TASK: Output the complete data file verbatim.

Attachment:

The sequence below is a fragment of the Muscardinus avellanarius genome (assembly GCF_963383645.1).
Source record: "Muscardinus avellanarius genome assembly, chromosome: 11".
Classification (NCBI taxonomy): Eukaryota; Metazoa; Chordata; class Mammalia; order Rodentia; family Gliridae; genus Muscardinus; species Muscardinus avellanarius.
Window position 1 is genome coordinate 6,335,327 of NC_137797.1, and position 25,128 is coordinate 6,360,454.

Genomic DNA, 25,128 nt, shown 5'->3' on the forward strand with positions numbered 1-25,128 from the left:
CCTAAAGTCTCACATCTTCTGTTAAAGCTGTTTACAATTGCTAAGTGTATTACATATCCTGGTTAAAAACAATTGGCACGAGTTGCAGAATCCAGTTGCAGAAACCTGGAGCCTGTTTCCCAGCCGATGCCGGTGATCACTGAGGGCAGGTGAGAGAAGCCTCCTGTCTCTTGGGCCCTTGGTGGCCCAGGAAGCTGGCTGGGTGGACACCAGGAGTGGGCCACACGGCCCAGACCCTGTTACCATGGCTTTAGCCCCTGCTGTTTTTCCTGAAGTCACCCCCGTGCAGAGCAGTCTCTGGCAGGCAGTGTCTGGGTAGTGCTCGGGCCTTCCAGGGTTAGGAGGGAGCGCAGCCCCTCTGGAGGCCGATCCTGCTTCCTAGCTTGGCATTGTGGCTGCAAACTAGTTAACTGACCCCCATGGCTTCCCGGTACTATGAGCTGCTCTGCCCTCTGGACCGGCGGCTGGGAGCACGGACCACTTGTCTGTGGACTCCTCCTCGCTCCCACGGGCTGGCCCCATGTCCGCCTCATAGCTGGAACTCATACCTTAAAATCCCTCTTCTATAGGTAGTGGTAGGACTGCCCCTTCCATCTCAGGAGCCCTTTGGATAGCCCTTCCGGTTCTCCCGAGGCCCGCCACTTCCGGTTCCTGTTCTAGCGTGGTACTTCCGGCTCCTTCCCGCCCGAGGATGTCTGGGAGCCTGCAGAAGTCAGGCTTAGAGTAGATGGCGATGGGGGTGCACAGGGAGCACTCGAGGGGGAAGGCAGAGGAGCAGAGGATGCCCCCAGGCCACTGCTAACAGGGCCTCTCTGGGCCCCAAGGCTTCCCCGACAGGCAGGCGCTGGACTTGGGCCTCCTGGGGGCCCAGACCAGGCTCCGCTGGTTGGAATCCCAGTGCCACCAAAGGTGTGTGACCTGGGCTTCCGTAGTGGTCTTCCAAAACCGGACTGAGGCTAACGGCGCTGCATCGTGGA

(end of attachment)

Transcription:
The sequence below is a fragment of the Muscardinus avellanarius genome (assembly GCF_963383645.1).
Source record: "Muscardinus avellanarius genome assembly, chromosome: 11".
Classification (NCBI taxonomy): Eukaryota; Metazoa; Chordata; class Mammalia; order Rodentia; family Gliridae; genus Muscardinus; species Muscardinus avellanarius.
Window position 1 is genome coordinate 6,335,327 of NC_137797.1, and position 25,128 is coordinate 6,360,454.

Genomic DNA, 25,128 nt, shown 5'->3' on the forward strand with positions numbered 1-25,128 from the left:
CCTAAAGTCTCACATCTTCTGTTAAAGCTGTTTACAATTGCTAAGTGTATTACATATCCTGGTTAAAAACAATTGGCACGAGTTGCAGAATCCAGTTGCAGAAACCTGGAGCCTGTTTCCCAGCCGATGCCGGTGATCACTGAGGGCAGGTGAGAGAAGCCTCCTGTCTCTTGGGCCCTTGGTGGCCCAGGAAGCTGGCTGGGTGGACACCAGGAGTGGGCCACACGGCCCAGACCCTGTTACCATGGCTTTAGCCCCTGCTGTTTTTCCTGAAGTCACCCCCGTGCAGAGCAGTCTCTGGCAGGCAGTGTCTGGGTAGTGCTCGGGCCTTCCAGGGTTAGGAGGGAGCGCAGCCCCTCTGGAGGCCGATCCTGCTTCCTAGCTTGGCATTGTGGCTGCAAACTAGTTAACTGACCCCCATGGCTTCCCGGTACTATGAGCTGCTCTGCCCTCTGGACCGGCGGCTGGGAGCACGGACCACTTGTCTGTGGACTCCTCCTCGCTCCCACGGGCTGGCCCCATGTCCGCCTCATAGCTGGAACTCATACCTTAAAATCCCTCTTCTATAGGTAGTGGTAGGACTGCCCCTTCCATCTCAGGAGCCCTTTGGATAGCCCTTCCGGTTCTCCCGAGGCCCGCCACTTCCGGTTCCTGTTCTAGCGTGGTACTTCCGGCTCCTTCCCGCCCGAGGATGTCTGGGAGCCTGCAGAAGTCAGGCTTAGAGTAGATGGCGATGGGGGTGCACAGGGAGCACTCGAGGGGGAAGGCAGAGGAGCAGAGGATGCCCCCAGGCCACTGCTAACAGGGCCTCTCTGGGCCCCAAGGCTTCCCCGACAGGCAGGCGCTGGACTTGGGCCTCCTGGGGGCCCAGACCAGGCTCCGCTGGTTGGAATCCCAGTGCCACCAAAGGTGTGTGACCTGGGCTTCCGTAGTGGTCTTCCAAAACCGGACTGAGGCTAACGGCGCTGCATCGTGGA